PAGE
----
• For citizens who qualify for the exemption:
        • 85% will see a complete elimination of their city property taxes
        • The remaining homeowners who qualify would see an average annual reduction of $189.98 in city property taxes
      • For the City of Brookhaven:
        • Together with the general homestead exemption increase (detailed below), the fiscal impact is estimated to be $1.6 million over five years, according to city officials.
  • Referendum: Shall the Act to incorporate the City of Brookhaven be amended so as to increase the current general homestead exemption from $20,000.00 to $40,000.00 through five equal annual increases?
    • I plan to vote YES.
    • I authored and successfully passed through both legislative chambers HB 645 to expand the homestead exemption for all Brookhaven citizens.  In May, Gov. Kemp signed the bill into law, providing for a referendum on November’s ballot.  Read the full Act here.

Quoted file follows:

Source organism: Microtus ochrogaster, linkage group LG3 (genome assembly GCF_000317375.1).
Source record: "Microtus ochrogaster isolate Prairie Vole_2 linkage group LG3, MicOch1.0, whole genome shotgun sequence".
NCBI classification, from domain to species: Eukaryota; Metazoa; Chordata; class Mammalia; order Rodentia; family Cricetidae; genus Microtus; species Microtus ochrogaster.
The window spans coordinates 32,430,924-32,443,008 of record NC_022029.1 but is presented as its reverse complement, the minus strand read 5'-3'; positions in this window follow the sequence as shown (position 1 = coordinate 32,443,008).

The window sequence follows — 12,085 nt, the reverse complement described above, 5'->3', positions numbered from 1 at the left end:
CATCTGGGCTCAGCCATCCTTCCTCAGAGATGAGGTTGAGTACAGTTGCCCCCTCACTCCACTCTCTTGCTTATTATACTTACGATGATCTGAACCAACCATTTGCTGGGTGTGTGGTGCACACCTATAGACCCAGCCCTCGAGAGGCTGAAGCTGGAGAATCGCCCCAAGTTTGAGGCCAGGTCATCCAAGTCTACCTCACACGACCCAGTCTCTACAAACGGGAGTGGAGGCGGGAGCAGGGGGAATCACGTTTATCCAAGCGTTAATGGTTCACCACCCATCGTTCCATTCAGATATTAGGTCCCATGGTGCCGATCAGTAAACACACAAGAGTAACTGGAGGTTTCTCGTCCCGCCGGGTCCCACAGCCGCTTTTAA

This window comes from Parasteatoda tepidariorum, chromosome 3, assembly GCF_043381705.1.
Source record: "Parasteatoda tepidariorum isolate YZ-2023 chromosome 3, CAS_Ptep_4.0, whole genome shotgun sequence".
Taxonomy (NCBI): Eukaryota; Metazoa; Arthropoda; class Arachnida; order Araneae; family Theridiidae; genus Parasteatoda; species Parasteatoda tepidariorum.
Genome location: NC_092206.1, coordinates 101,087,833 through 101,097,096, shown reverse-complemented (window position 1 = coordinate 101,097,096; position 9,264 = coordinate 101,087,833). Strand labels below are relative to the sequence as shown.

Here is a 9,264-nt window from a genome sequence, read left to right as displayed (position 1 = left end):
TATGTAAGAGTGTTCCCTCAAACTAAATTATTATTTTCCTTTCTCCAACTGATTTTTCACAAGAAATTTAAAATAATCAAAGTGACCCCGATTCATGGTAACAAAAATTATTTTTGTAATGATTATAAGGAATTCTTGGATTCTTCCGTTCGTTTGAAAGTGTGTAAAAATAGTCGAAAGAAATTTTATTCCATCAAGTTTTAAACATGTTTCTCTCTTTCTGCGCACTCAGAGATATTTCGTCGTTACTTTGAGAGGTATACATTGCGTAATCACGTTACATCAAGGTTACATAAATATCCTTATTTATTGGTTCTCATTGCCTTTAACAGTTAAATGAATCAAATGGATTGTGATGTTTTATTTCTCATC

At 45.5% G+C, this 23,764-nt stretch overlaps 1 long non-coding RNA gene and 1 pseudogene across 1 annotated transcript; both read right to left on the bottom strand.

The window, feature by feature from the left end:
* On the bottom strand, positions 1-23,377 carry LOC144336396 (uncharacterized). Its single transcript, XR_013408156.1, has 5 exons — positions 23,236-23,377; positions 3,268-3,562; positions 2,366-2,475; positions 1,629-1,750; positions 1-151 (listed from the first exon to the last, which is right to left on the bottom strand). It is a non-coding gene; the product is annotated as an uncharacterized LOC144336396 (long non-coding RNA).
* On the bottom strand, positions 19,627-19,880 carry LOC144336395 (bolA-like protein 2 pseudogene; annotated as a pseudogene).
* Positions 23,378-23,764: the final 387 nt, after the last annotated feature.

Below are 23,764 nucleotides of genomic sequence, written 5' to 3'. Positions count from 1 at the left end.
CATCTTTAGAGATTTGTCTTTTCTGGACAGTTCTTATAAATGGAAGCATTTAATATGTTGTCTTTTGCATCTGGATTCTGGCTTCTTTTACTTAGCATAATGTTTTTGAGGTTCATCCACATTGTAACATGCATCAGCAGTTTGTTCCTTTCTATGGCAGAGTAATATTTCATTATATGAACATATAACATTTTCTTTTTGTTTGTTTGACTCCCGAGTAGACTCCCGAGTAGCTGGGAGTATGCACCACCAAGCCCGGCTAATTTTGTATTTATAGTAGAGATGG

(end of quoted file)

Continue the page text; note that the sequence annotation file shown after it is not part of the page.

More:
• To qualify for this homestead exemption, a resident of Brookhaven need only apply for it through the city.
    • The current general homestead exemption is $20,000.  The proposed amendment would expand this to $40,000 over the next five years, using the following schedule:
      • For tax year 2020: $24,000;
      • For tax year 2021: $28,000;
      • For tax year 2022: $32,000;
      • For tax year 2023: $36,000;
      • For tax year 2024 and all subsequent tax years: $40,000.
    • If passed, the changes will take effect on Jan. 1, 2020
    • The estimated impact (read the official City of Brookhaven release here):
      • Each citizen will see an average reduction in city property taxes of $52.50 per year.
      • For the City of Brookhaven:
        • Together with the homestead exemption increase for seniors and disabled persons (detailed above), the fiscal impact is estimated to be $1.6 million over five years, according to city officials.